The era also entailed the "long overdue" breakthrough of harmonisation - the unification of national laws - via directives passed by the EU legislature, currently consisting of the EU Council and the European Parliament.
With cases like Keck of 1993, the ECJ took some steps back, settling for a path of increasing self-restraint. While the union kept enlarging, the ECJ sunk into relative obscurity in the public eye, with certain notable exceptions like the 1995 Bosman ruling on football transfers.
Fast-forward to 2012: everyone appreciates the importance of information technology, in particular the Internet. Its various legal aspects, often involving intellectual property, tend to be governed by EU directives. Their interpretation causes an endless stream of legal dilemmas, closely connected to the day-to-day actions of average Europeans.
Finding examples is easy: if a teenager uploads Lady Gaga's music video to YouTube, should the actual "perpetrator" or the service provider be held liable for copyright infringement? If Zinedine Zidane is defamed in a Swedish newspaper accessible everywhere on the Internet, is he allowed to bring an action in a Parisian court? If you type "iPhone" into Google, triggering an ad for a Nokia gadget to appear, is someone misusing Apple's trademark?
If you are looking for answers, browsing a book of relevant EU statutes will not get you far: directives are often intended for more traditional environments of physical items and borders; uniformity of application is a mirage.
Cyberspace can rapidly push "old" rules past their due date (the pivotal eCommerce directive of 2000 on the liability of internet service providers is an especially fitting example).
This new era of indirect legislative inertia is fuelling the quest for a "harmonisation hero" on the model of the good old ECJ and its still-valid preliminary reference procedure.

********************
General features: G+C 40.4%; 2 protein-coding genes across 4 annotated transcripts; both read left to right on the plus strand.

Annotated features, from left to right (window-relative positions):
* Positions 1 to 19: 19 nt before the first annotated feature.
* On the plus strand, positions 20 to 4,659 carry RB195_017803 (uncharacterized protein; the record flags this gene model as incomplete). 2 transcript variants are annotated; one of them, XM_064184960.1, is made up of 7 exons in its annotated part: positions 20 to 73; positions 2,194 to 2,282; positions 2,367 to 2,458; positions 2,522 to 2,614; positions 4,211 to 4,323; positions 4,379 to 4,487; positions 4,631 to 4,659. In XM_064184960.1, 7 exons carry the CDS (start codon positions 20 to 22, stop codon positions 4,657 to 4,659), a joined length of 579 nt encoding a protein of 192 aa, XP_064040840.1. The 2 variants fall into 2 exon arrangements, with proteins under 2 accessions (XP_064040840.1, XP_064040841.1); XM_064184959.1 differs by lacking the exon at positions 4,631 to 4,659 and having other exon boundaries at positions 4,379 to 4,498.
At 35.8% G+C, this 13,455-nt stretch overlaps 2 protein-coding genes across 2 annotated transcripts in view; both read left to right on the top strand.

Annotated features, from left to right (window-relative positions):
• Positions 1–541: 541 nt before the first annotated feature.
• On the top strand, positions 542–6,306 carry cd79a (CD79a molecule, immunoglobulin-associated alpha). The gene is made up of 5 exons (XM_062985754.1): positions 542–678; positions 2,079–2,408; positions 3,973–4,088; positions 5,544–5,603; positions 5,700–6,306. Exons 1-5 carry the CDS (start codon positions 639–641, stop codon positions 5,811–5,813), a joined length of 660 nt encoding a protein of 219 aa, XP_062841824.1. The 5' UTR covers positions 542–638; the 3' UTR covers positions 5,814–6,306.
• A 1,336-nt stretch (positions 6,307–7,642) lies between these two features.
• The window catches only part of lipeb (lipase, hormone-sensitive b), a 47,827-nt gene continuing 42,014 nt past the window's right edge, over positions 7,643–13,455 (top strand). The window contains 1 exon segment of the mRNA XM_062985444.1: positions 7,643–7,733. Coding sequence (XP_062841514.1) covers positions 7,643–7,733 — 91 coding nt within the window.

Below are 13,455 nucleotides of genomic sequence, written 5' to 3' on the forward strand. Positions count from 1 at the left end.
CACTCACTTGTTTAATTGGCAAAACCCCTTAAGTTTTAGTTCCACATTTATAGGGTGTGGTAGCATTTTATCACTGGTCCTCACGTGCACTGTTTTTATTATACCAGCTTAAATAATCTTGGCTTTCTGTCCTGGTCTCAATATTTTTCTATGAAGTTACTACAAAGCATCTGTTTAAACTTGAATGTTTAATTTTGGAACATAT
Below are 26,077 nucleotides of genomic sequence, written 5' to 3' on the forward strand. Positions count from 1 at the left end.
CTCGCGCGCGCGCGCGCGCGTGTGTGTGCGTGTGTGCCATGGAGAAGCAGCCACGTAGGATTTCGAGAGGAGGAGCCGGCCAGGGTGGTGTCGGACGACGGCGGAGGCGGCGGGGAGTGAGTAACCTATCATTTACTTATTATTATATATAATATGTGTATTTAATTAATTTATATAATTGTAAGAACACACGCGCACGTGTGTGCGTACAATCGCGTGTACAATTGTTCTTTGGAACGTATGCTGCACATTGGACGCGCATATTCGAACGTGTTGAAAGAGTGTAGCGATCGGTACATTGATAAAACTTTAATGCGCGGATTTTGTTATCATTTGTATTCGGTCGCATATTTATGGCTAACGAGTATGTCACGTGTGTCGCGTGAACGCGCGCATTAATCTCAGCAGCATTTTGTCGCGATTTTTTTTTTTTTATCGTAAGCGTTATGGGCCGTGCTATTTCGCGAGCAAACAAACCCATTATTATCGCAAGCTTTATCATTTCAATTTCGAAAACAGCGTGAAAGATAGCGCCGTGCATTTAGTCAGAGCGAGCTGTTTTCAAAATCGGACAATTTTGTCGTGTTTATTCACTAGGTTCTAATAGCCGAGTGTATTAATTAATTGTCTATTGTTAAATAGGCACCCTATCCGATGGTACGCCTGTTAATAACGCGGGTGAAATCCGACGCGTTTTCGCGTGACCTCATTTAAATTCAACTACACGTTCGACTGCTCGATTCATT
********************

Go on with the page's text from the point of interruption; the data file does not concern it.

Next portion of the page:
The magnitude of the ECJ’s 'new' powers is defined by the tendency of national courts to actually refer cases to it in ambiguous situations (the impetus of private litigants again makes a huge difference here).
In this regard, Belgian courts have recently demonstrated pioneer-esque courage on disputes involving Internet piracy - a stormy subject long before Acta - by launching a string of ground breaking rulings currently being closely studied all around the continent. I am thinking of last year's Sabam v. Scarlet case and last month's Sabam v. Netlog.
On the other hand, overflowing the already busy ECJ with irrelevant nitty-gritty enquiries would serve no-one's interest. Nevertheless, the need for clear EU Internet rules is clear, if for no other reason that to serve as an antidote against local judges who lack the requisite level of familiarity with the issues.
Ultimately, as long as normal legislature remains silent, Luxembourg's undercover lawmaker has little choice but to stand up.
Lassi Jyrkkio is currently writing his doctoral dissertation 'Law and Politics of Internet Rulemaking in the Legal System of the EU' at the University of Helsinki